The resulting rationalization of government at first increases the power of the dynasty, leading to a period of peace and prosperity. Eventually, however (Ibn Khaldun says in the third generation), the disappearance of group feeling causes the dynasty to weaken decisively. The ruler becomes licentious, forgets the requirements of his position, and finds that the cost of his pleasures and the expense of buying the respect and loyalty he can no longer inspire have increased beyond his ability to pay. He raises taxes but the more oppressive they become the less they yield. Irregular methods of increasing revenue and exacting goods and services are attempted, but only make matters worse by disrupting economic activity. Soldiers go unpaid, outlying regions establish their autonomy, and officials and court favorites usurp royal authority. The corruption extends beyond court circles to the people at large, who become dependent on the government and enslaved by unnecessary and ever-multiplying desires that cause them to forget religion, morality, and even decency. Attempts at reform at best delay the inevitable. Unsettled conditions and overpopulation lead to famine and pestilence, and eventually the dynasty falls from power.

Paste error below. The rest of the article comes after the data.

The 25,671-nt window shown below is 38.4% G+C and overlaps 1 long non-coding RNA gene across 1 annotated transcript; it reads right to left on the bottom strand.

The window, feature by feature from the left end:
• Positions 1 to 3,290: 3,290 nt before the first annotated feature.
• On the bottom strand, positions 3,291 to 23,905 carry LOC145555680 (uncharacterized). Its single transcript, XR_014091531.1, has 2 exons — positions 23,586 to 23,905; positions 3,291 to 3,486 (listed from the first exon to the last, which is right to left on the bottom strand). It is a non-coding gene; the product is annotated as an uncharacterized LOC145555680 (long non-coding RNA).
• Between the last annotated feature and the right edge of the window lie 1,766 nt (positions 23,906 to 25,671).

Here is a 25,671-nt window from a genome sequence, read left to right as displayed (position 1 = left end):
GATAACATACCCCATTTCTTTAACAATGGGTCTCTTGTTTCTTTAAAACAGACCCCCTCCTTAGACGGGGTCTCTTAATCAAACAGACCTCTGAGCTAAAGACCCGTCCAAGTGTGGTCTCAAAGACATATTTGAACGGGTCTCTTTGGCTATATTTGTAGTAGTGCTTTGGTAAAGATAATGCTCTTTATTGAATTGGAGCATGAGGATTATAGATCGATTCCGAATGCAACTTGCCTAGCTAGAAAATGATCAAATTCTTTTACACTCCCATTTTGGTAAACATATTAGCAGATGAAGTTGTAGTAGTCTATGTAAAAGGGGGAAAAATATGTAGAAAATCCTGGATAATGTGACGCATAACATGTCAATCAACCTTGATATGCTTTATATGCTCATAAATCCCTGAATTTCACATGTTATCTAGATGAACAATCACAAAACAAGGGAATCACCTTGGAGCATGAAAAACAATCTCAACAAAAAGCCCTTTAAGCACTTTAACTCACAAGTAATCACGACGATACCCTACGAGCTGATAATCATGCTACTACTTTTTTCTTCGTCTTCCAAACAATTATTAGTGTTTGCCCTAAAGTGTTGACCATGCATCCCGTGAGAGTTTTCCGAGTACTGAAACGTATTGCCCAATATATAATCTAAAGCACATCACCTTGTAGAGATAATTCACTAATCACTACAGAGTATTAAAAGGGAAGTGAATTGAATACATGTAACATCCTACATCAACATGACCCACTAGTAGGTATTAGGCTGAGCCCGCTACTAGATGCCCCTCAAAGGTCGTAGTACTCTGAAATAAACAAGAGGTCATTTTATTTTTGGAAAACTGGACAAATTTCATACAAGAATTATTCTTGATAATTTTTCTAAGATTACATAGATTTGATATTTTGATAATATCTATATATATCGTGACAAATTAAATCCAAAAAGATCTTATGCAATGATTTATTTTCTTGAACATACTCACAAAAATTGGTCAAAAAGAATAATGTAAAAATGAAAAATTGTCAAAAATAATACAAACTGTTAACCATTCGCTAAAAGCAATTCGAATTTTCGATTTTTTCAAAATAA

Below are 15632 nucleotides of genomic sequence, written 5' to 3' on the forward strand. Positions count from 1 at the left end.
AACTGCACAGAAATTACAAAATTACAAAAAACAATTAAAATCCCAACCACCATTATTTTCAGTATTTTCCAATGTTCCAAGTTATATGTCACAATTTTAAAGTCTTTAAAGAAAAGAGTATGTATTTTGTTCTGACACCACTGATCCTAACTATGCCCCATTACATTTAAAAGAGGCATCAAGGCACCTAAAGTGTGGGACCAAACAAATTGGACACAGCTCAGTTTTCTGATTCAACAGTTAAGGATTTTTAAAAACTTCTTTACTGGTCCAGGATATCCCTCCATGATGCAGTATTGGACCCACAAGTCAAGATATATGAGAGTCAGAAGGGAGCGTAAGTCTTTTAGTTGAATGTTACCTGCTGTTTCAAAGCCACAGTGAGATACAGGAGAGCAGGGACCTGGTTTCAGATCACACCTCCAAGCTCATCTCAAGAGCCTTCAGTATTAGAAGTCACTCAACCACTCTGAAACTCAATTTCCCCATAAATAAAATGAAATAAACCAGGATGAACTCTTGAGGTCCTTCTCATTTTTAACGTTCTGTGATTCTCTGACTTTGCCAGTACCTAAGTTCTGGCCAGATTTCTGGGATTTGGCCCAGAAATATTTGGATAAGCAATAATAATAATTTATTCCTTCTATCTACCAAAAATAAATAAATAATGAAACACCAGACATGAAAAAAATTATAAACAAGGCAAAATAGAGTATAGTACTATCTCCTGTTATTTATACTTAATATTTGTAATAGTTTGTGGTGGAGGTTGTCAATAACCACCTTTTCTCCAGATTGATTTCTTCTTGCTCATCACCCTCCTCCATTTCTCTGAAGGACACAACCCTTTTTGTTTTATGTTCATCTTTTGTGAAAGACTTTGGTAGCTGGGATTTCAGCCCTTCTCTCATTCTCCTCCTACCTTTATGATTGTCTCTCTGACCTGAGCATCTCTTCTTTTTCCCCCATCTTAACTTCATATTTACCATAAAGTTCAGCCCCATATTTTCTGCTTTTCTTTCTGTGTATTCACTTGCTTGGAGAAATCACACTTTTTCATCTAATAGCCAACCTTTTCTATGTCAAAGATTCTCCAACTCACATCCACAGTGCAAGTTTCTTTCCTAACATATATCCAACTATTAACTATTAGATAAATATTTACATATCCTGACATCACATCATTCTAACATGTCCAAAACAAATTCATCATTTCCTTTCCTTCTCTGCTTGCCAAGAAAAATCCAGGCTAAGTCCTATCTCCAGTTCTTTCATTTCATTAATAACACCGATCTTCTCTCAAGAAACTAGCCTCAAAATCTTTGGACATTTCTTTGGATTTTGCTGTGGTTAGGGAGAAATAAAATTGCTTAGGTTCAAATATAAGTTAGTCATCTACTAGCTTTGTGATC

Accepting such a view of political change, Ibn Khaldun sees only limited value in human activities: "[t]his entire world is trifling and futile. It ends in death and annihilation."[6] Westerners may place their hopes in reason or tradition, but for him there is neither a rational process by which man and society can be perfected nor a continuing overall order within which to preserve and extend the acquisitions of the past. Civilization and culture arise because we want dominion, ease and luxury, and once we attain them they destroy us. Nor can the knowledge acquired from the study of history change the world, although particular men may find it helpful, for example by teaching them not to attempt impossibilities.